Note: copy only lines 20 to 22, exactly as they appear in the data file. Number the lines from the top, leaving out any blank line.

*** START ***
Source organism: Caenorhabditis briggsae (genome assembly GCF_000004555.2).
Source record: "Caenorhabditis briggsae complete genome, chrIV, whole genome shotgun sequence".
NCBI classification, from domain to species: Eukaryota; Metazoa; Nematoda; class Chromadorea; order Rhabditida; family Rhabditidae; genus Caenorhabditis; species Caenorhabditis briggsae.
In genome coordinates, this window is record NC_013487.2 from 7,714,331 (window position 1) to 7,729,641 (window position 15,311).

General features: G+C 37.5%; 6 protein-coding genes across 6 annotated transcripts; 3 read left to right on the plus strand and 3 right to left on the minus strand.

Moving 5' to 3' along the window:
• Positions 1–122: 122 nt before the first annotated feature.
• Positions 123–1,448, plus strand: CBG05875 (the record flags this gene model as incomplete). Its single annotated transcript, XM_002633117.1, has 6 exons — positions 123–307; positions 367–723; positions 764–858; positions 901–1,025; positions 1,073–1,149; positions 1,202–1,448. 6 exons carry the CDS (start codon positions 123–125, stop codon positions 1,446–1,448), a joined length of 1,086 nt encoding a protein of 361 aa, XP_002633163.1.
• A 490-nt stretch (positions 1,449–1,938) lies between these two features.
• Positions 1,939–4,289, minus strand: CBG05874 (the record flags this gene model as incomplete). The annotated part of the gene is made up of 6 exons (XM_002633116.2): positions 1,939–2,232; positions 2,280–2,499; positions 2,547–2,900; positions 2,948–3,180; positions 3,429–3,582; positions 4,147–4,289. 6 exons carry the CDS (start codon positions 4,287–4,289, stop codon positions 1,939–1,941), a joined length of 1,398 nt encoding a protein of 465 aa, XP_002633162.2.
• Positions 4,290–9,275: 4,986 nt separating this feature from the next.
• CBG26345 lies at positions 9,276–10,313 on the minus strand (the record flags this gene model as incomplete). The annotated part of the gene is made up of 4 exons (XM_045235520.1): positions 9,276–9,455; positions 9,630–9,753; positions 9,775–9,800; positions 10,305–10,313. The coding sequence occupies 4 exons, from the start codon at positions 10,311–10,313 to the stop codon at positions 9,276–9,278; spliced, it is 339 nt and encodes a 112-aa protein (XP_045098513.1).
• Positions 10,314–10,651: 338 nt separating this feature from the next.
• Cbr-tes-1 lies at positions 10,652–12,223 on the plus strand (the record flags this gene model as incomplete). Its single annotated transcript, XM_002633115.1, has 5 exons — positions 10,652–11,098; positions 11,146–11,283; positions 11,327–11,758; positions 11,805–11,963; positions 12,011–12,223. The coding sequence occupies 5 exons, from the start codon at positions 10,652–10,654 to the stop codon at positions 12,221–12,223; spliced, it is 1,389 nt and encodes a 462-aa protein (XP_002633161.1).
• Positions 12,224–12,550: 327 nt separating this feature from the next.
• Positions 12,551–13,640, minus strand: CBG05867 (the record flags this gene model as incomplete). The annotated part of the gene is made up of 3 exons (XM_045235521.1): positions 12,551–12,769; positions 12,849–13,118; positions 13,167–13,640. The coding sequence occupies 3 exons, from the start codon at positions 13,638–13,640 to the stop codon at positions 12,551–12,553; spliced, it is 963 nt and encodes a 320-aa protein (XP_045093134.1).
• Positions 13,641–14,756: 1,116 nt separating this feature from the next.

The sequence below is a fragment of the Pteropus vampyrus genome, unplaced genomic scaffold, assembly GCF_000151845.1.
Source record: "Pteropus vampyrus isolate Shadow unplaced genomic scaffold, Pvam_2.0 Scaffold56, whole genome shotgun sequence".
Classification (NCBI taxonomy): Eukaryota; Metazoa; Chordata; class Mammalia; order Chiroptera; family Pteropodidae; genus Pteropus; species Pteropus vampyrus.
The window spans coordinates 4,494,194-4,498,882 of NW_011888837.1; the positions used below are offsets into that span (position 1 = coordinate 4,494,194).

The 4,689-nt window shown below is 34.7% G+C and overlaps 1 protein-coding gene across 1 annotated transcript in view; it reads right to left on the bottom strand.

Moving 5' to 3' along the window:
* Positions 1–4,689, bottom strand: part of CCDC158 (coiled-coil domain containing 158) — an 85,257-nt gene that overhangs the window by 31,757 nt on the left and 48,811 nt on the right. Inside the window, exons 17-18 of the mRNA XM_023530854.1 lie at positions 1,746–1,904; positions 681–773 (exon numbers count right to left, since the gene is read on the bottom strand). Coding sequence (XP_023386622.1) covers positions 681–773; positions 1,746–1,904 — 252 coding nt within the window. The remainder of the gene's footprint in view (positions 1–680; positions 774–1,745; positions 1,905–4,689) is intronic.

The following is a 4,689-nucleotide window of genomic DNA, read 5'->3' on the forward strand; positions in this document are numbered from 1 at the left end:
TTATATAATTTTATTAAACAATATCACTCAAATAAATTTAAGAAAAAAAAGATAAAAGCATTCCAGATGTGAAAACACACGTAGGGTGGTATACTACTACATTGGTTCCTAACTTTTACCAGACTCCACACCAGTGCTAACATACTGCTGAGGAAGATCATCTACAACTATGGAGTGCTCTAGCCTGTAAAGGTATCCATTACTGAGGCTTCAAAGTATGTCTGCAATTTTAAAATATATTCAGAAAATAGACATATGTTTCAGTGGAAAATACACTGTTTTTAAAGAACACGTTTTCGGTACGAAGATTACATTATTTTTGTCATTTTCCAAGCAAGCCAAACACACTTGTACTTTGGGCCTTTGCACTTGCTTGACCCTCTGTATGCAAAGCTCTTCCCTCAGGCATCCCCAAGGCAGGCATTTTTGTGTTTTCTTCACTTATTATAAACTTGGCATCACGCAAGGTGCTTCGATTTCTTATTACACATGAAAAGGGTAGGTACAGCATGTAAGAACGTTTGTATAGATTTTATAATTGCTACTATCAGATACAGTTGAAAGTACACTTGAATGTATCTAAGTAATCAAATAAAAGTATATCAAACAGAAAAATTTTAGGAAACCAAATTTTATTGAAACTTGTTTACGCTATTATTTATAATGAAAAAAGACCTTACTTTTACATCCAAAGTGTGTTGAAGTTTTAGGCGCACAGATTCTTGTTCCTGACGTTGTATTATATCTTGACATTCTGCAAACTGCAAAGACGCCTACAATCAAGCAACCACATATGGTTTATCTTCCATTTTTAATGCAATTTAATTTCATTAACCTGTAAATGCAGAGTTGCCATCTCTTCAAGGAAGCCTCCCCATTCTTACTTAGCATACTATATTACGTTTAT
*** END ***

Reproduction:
Classification (NCBI taxonomy): Eukaryota; Metazoa; Chordata; class Mammalia; order Chiroptera; family Pteropodidae; genus Pteropus; species Pteropus vampyrus.
The window spans coordinates 4,494,194-4,498,882 of NW_011888837.1; the positions used below are offsets into that span (position 1 = coordinate 4,494,194).

The 4,689-nt window shown below is 34.7% G+C and overlaps 1 protein-coding gene across 1 annotated transcript in view; it reads right to left on the bottom strand.